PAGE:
My husband was a Game Warden. He often confiscated game killed illegally. What happens to it? We tried giving it to facilities like orphanages, but too many government and health regulations kept that from happening. So he always had a list of people he found who were down on their luck and needed food for their families. Most were country boys who could come retrieve the game and dress it and prepare it for eating. This included venison, wild duck, goose, quail, doves, sometimes fish.
Many of these people in our rural area supported their families off the land, too. They hunted and trapped and sold hides. So Jim would also stop when he saw a hide-bearing animal on the roadside - hit by a car - retrieve it and give it to someone so they could sell the hide. This little extra money made a big difference to some families.
Christmas was close and Jim found a huge raccoon that had been killed so he took it to the house of a construction worker who had hurt his back and was out of work. He knew the man would get a nice sum of money for it, enough to buy a few groceries for his wife and 5 kids. The next week Jim stopped by the manís house and the kids came running out to greet him. One little boy said, ďMr. Jim. Thanks so much for the raccoon. We havenít had meat in a long time.Ē
When Jim told me this, we were both horrified. These people were not only eating something most of us wouldnít, it was a road kill, intended for the hide sale only. But they hadnít wasted any of it! Iíve eaten roasted raccoon and itís ok, but not what I look forward to having for dinner, and certainly not when itís picked up off the roadside.
So here is the plan I put forward to my husband: This year we will not exchange gifts. We will use the money we would have spent on each other and weíll buy groceries for this manís family. The important parts of this are:
1. We are not just giving food to a poor family at Christmas. We are doing this instead of giving to each other. You and I will NOT exchange gifts.
2. We will not tell anyone about this.
A part of the Bible that has always made a huge impression on me is Matthew, Chapter 6, Vs 1-7. To put it in the vernacular - Do your good works in secret, donít blow your own horn.
There was a friend at our house when we were discussing this. He did not like the idea because this man was often arrested for one thing or another - misdemeanor crimes. Jim knew lots of people like this and helped them feed their families anyway. They knew if he caught them breaking the law, heíd take them to jail and then take some food to their families. We talked about it for a while and before he left, our friend added his own money to the contribution.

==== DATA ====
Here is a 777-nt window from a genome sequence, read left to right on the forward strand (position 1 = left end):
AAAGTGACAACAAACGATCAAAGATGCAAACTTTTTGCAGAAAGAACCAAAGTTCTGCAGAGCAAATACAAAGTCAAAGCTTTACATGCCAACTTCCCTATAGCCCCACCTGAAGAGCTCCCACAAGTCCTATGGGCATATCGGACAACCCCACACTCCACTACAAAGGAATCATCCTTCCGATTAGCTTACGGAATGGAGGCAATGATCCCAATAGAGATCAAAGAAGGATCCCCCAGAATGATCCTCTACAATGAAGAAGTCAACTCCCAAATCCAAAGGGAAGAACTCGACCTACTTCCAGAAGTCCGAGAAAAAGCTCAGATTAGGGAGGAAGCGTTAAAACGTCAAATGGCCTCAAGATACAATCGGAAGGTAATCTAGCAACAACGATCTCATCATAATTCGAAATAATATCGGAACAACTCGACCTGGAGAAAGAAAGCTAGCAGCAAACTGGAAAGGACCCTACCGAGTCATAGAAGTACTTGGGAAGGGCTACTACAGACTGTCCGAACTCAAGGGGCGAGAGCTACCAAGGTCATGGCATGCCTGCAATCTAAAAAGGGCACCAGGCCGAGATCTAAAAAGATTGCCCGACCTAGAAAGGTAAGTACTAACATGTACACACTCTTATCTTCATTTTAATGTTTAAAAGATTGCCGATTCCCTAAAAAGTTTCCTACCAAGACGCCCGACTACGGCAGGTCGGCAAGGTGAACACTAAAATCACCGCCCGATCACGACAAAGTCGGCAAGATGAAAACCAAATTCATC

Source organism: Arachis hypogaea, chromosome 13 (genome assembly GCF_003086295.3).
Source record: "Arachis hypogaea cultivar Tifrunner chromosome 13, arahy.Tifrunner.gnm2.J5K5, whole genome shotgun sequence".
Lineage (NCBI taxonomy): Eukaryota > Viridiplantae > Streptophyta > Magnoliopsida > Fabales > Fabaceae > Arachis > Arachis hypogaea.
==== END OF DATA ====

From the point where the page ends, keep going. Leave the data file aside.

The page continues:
SO, on December 23rd, I left work early and went to the grocery store. I mentally prepared meals for that family of parents and 5 children - 7 days' worth, and bought everything that would be needed to prepare them all. That included a turkey dinner for Christmas day and dessert and candy for the kids. I had more than one grocery cart filled. Christmas Eve morning Jim delivered the entire load, including cash we had collected from our friend. I didnít go.
He came home crying. The gratitude of the entire family just overwhelmed him. It overwhelmed me, too. The father came to our house later to thank me himself and tell me how hard times had been and what this meant to his family. I canít tell you the deep joy that filled me that Christmas. It was THE most wonderful Christmas I ever had. It became a tradition I repeated many times, but that first time was the most awesome.
So why am I telling you about this now? I want you, most of all, to hear the SEQUEL. The very next year, this man and his family were in better shape. He came to our house again, to let us know that he and his family were doing the same thing for someone they knew that was in bad shape! He was so thankful to us, not only for the gift of food and money, but for the gift of the GIFT. Of seeing the GIFT in action. I went on to hear, in subsequent years, how the GIFT was being passed on, throughout a community of working poor, and yes, people who were often in our jail for one thing or another. Still people with families to feed and needs to be met.
Even though we didnít tell anyone what we did, the word spread around, mostly through a community of people that most good citizens ignored or wouldnít associate with. I still hear about it now and then, 25 yrs later. I certainly still reap benefits un-imagined from it. The memory of that first time still gives me chills.
Jim is long gone from this earth. We were married for 31 years. Remembering our Christmas story keeps him close to me.
Thatís my Christmas Story.